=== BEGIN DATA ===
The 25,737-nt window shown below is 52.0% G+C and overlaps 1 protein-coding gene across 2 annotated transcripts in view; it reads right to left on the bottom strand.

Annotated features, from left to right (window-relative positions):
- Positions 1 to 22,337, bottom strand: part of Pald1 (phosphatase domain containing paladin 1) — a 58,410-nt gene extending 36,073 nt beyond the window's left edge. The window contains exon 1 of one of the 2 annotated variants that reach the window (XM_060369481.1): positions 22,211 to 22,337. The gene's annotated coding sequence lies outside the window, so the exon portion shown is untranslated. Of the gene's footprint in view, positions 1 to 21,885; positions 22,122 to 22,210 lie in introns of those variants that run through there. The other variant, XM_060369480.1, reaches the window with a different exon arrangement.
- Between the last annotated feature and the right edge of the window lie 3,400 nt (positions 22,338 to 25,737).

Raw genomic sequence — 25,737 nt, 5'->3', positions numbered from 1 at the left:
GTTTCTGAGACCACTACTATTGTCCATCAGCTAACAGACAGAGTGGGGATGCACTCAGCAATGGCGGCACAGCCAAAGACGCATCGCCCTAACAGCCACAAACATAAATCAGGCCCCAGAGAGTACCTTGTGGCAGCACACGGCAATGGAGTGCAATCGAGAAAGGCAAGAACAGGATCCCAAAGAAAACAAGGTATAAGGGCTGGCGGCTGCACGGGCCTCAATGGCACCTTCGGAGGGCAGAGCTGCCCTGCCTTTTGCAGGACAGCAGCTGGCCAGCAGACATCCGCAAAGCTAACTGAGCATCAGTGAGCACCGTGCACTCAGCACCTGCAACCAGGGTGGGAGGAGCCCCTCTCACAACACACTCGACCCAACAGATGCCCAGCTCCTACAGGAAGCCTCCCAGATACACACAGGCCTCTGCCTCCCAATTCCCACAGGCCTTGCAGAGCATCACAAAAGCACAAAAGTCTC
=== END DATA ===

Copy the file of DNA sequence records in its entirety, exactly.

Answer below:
The 25,737-nt window shown below is 52.0% G+C and overlaps 1 protein-coding gene across 2 annotated transcripts in view; it reads right to left on the bottom strand.

Annotated features, from left to right (window-relative positions):
- Positions 1 to 22,337, bottom strand: part of Pald1 (phosphatase domain containing paladin 1) — a 58,410-nt gene extending 36,073 nt beyond the window's left edge. The window contains exon 1 of one of the 2 annotated variants that reach the window (XM_060369481.1): positions 22,211 to 22,337. The gene's annotated coding sequence lies outside the window, so the exon portion shown is untranslated. Of the gene's footprint in view, positions 1 to 21,885; positions 22,122 to 22,210 lie in introns of those variants that run through there. The other variant, XM_060369480.1, reaches the window with a different exon arrangement.
- Between the last annotated feature and the right edge of the window lie 3,400 nt (positions 22,338 to 25,737).

Raw genomic sequence — 25,737 nt, 5'->3', positions numbered from 1 at the left:
GTTTCTGAGACCACTACTATTGTCCATCAGCTAACAGACAGAGTGGGGATGCACTCAGCAATGGCGGCACAGCCAAAGACGCATCGCCCTAACAGCCACAAACATAAATCAGGCCCCAGAGAGTACCTTGTGGCAGCACACGGCAATGGAGTGCAATCGAGAAAGGCAAGAACAGGATCCCAAAGAAAACAAGGTATAAGGGCTGGCGGCTGCACGGGCCTCAATGGCACCTTCGGAGGGCAGAGCTGCCCTGCCTTTTGCAGGACAGCAGCTGGCCAGCAGACATCCGCAAAGCTAACTGAGCATCAGTGAGCACCGTGCACTCAGCACCTGCAACCAGGGTGGGAGGAGCCCCTCTCACAACACACTCGACCCAACAGATGCCCAGCTCCTACAGGAAGCCTCCCAGATACACACAGGCCTCTGCCTCCCAATTCCCACAGGCCTTGCAGAGCATCACAAAAGCACAAAAGTCTC